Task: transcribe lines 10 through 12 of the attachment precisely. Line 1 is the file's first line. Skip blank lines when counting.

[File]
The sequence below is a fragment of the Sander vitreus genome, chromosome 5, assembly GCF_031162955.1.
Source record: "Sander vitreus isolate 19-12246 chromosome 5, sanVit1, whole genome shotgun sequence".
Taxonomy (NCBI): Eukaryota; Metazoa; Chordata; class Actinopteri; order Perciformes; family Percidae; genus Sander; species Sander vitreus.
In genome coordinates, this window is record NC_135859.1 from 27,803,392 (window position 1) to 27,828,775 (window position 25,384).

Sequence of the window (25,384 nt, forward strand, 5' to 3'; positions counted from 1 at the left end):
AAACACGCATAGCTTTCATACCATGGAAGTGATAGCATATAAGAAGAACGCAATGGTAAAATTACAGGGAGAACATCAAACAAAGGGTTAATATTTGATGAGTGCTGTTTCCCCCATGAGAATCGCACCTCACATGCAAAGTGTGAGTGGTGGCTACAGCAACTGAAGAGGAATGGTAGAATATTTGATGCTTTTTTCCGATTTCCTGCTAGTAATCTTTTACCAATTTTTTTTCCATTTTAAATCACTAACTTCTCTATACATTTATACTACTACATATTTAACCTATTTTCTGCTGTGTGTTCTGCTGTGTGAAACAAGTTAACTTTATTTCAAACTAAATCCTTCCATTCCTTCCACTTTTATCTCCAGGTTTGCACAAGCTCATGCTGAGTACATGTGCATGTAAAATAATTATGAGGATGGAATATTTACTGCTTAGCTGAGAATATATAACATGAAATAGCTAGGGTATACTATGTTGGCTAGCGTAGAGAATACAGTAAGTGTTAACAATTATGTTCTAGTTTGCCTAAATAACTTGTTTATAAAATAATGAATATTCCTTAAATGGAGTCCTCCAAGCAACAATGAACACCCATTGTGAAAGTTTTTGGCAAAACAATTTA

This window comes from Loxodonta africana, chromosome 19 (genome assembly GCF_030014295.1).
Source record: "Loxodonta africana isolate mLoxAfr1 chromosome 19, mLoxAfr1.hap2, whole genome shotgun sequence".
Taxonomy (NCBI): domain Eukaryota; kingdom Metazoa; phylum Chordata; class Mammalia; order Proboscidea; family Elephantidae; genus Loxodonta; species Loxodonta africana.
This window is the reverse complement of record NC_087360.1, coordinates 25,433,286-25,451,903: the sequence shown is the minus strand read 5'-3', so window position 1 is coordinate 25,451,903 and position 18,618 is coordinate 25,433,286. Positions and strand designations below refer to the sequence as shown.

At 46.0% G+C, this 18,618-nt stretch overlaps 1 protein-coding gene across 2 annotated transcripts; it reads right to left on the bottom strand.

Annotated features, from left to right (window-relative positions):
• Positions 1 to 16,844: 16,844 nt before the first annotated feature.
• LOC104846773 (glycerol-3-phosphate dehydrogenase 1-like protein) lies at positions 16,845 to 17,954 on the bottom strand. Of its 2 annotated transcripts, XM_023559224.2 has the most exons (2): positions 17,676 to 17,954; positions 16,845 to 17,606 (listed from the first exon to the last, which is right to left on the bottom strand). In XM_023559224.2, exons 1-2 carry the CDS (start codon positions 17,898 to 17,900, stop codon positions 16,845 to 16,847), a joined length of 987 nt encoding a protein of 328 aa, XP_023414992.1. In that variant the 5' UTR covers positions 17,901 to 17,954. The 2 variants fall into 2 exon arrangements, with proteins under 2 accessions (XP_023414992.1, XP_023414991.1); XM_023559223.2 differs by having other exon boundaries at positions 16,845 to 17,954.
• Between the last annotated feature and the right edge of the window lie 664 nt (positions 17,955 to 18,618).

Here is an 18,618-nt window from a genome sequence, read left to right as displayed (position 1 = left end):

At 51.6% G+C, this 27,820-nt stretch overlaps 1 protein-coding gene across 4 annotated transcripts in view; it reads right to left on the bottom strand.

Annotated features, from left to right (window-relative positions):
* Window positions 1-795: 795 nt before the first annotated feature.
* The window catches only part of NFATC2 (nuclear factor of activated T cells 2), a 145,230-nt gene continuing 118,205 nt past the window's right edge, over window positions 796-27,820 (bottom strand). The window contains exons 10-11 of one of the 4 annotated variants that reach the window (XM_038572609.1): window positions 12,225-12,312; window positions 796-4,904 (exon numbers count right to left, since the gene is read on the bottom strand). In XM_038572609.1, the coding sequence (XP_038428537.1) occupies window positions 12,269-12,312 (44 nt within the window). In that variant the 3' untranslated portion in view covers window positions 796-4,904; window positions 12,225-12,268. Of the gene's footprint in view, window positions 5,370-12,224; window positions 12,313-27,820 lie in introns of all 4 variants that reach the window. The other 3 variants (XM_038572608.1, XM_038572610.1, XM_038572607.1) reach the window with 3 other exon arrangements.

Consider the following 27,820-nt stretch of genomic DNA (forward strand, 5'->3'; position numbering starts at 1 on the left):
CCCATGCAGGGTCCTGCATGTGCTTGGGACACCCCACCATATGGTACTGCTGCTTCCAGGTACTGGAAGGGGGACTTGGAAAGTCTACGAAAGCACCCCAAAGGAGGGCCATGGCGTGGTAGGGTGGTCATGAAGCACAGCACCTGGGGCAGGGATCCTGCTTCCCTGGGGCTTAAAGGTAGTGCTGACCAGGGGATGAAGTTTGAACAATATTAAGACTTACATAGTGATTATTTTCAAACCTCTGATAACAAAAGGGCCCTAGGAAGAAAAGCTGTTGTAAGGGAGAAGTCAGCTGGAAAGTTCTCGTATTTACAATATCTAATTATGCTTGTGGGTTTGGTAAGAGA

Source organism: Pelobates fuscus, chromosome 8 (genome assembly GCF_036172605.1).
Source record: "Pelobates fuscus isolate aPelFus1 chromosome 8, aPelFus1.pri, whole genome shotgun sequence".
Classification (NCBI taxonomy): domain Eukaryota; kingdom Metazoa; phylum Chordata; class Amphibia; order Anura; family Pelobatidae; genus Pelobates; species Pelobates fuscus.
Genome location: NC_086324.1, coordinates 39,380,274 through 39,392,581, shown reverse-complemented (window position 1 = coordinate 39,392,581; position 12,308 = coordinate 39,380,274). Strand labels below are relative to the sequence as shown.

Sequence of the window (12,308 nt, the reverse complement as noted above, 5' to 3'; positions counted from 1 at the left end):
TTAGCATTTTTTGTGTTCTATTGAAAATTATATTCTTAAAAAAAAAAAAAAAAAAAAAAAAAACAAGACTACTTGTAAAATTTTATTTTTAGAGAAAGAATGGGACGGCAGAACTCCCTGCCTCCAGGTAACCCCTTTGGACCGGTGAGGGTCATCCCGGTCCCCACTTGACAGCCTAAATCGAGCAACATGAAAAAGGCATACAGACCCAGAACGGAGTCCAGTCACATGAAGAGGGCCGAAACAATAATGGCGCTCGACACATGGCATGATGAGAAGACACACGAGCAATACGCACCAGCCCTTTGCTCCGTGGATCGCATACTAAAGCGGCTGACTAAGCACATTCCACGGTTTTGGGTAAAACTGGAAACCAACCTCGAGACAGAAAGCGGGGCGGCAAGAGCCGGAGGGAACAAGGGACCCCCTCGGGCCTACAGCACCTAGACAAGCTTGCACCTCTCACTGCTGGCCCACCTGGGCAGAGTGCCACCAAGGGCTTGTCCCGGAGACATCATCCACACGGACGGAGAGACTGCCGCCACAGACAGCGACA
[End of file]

This window is the reverse complement of record NC_087360.1, coordinates 25,433,286-25,451,903: the sequence shown is the minus strand read 5'-3', so window position 1 is coordinate 25,451,903 and position 18,618 is coordinate 25,433,286. Positions and strand designations below refer to the sequence as shown.

At 46.0% G+C, this 18,618-nt stretch overlaps 1 protein-coding gene across 2 annotated transcripts; it reads right to left on the bottom strand.

Annotated features, from left to right (window-relative positions):